Senate Approves National Renewable Energy Standard
By J.R. Pegg
WASHINGTON, DC, June 17, 2005 (ENS) - The U.S. Senate on Thursday narrowly approved a five-fold increase in renewable energy production and moved closer to finalizing its version of a comprehensive energy plan.
But the inclusion of a renewable portfolio standard in the Senate energy bill is at odds with the positions of both the U.S. House of Representatives and the Bush administration, and could prove another stumbling block for lawmakers eager to finally pass a national energy plan.
Proponents say it would result in enough renewable energy by 2025 to power 56 million homes and note that currently only two percent of the nation’s electricity is produced by renewable sources such as wind, solar and geothermal.
"That is a paltry sum," said Senate Minority Leader Harry Reid, a Nevada Democrat.
Eight Republicans supported the measure, but not John McCain of Arizona, who is the co-author of a climate stewardship bill pending before the Senate. Only two Democrats voted in opposition.
Critics of the provision said it is unrealistic and expensive.
The standard could cost utilities – and consumers – some $18 billion, said Georgia Republican Saxby Chambliss.
"It imposes a one-size fits all mandate on the whole country without regard for whether the requirement is technologically or economically feasible," Chambliss said.
But the amendment’s coauthor, New Mexico Democrat Jeff Bingaman, said the $18 billion in estimated costs for the electric utility industry would be more than offset by lower spending on natural gas.
The measure will have a "negligible cost to consumers," Bingaman said.
Seventeen states, including Texas and Wisconsin, have enacted renewable energy standards that require electric companies to increase their use of renewable energy sources.
The amendment was coauthored by Republican Senator Norm Coleman of Minnesota, who said the amendment is good for his constituents.
"With Minnesota’s wind energy production the fastest growing in the nation, the extension of wind energy tax credits, the Rural Renaissance style bonding authority, and the Renewable Energy Standard are all important incentives, for greater energy independence, environmental protection, and economic development," Coleman said.
Environmentalists praised the renewable portfolio standard, but noted that the Senate has passed such a provision in each of the last three sessions only for the overall energy bill to falter.
Immediately after the vote approving the measure, Chambliss called on Senate leaders to modify the proposal in the conference report to give states "greater flexibility and protect consumers from price increases."
The Senate on Thursday considered another provision not supported by the House or the White House – mandatory cuts in the nation’s oil consumption.
The amendment, offered by Washington Democrat Maria Cantwell, calls on the White House to cut oil imports 40 percent by 2025.
The U.S. currently imports some 58 percent of the 20 million gallons of oil it consumes each day.
Given current forecasts of increasing foreign oil dependence, the goal in the amendment represents a total reduction of some 7.5 million barrels per day.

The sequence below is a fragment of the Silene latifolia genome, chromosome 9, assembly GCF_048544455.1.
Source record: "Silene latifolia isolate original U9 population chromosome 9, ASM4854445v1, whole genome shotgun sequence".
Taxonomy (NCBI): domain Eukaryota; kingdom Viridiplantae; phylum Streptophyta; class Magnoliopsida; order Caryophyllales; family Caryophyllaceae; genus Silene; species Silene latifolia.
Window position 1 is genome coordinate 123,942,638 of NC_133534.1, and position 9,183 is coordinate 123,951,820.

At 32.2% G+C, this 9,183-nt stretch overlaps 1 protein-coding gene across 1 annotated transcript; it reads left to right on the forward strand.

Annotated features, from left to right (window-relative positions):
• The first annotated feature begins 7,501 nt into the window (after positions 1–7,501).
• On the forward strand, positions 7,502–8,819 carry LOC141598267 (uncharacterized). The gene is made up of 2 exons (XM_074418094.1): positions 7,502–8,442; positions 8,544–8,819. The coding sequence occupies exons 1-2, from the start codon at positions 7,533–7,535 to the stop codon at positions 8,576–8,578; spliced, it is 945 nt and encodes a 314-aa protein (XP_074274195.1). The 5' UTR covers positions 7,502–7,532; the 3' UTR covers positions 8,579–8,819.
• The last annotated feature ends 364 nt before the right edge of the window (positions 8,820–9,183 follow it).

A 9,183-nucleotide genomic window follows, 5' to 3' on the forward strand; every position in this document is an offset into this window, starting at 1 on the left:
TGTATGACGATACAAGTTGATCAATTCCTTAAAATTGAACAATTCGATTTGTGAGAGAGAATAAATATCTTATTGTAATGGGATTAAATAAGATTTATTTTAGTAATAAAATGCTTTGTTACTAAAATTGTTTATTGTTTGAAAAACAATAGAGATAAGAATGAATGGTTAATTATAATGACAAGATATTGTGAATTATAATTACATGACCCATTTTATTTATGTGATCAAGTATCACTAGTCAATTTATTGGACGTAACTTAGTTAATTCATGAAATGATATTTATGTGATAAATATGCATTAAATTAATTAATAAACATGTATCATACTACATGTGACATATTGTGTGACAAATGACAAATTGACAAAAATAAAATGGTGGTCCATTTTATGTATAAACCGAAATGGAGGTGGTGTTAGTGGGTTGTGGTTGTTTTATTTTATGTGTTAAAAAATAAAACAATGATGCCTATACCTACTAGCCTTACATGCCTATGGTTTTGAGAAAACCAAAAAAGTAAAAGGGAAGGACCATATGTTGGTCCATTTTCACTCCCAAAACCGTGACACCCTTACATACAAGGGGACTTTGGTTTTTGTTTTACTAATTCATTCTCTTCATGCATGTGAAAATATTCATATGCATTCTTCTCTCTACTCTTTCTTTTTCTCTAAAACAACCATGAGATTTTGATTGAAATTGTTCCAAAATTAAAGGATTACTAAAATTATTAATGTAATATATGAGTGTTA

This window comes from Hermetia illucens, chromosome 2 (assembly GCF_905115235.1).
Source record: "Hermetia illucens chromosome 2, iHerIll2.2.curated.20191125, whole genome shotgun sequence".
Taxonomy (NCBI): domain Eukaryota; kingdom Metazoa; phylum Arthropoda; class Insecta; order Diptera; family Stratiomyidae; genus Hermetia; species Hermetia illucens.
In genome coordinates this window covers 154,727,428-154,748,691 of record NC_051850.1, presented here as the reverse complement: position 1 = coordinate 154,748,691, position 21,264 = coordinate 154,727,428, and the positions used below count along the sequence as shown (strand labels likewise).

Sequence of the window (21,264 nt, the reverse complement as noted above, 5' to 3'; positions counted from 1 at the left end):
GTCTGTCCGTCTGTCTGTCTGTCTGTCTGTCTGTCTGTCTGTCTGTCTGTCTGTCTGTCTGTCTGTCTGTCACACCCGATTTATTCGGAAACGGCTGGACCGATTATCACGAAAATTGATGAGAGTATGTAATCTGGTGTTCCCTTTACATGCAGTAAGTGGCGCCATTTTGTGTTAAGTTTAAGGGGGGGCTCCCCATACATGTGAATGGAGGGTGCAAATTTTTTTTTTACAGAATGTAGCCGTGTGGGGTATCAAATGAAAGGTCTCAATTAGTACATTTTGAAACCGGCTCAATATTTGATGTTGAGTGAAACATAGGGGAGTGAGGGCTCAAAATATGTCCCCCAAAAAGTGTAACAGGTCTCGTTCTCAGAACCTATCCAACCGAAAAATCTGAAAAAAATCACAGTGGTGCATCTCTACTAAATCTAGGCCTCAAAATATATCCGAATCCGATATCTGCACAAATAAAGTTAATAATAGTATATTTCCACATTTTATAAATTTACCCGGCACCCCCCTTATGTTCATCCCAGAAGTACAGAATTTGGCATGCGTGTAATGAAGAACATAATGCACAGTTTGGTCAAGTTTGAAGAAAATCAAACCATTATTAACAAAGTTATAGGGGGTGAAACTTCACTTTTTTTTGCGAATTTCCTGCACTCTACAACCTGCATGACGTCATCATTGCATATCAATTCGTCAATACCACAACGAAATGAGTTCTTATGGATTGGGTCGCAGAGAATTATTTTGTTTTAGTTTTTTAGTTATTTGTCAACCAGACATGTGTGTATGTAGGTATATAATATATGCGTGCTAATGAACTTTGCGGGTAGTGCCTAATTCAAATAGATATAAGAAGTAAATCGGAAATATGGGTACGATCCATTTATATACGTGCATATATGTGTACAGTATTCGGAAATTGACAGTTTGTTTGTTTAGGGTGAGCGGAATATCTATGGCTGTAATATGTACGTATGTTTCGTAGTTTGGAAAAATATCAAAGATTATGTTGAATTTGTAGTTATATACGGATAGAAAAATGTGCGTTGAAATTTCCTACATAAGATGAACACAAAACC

The amendment failed by a vote of 47-53.
Three Republicans voted in favor of the amendment, with only one Democrat – Michigan’s Debbie Stabenow - in opposition.
"[The president] would have to send us a plan that the whole world would laugh at," Domenici said. "Our cars would have to be the size of golf carts."
Many proponents of the amendment oppose efforts to increase the domestic supply of oil, Domenici said, in particular the bid to open the Arctic National Wildlife Refuge (ANWR).
"They don’t even want to get the oil from ANWR," Domenici said. "That is a million barrels [a day] of what they are asking for."
Critics noted that the energy bill already contains a provision that requires the White House to enact a plan to cut oil consumption by one million barrels a day by 2015.
"It is the status quo and a bump and an increase," Cantwell said. "It is too timid."
The White House opposes Cantwell’s amendment as well as the existing provision to cut oil consumption – a measure that is also absent from the House bill.
Critics of mandatory cuts say such provisions will force automakers to rapidly increase fuel economy, a move that could harm the economy.
Illinois Democrat Dick Durbin rejected that criticism and said "it has been 20 years since we held Detroit responsible" for fuel economy.
"During that time fuel economy has gone down and down and down," Durbin said. "If you want to drive a Hummer, you ought to join the Army."
Senate Majority Leader Bill Frist, a Tennessee Republican, told colleagues he intends to make sure the Senate finishes work on the energy bill next week.
The legislation is expected to pass without much trouble, although debate is still expected on several amendments, including provisions to address global warming and offshore oil drilling.
Ironing out the differences with the House and White House could prove far more difficult.
On Thursday, the Senate Finance Committee approved $14.1 billion over 10 years in tax incentives for the energy bill.
The figure is more than double what the White House has requested and it is far richer in tax incentives and credits for renewable energy than the House legislation. The Senate bill also contains a mandate for ethanol in excess of that proposed by the House and requested by the administration.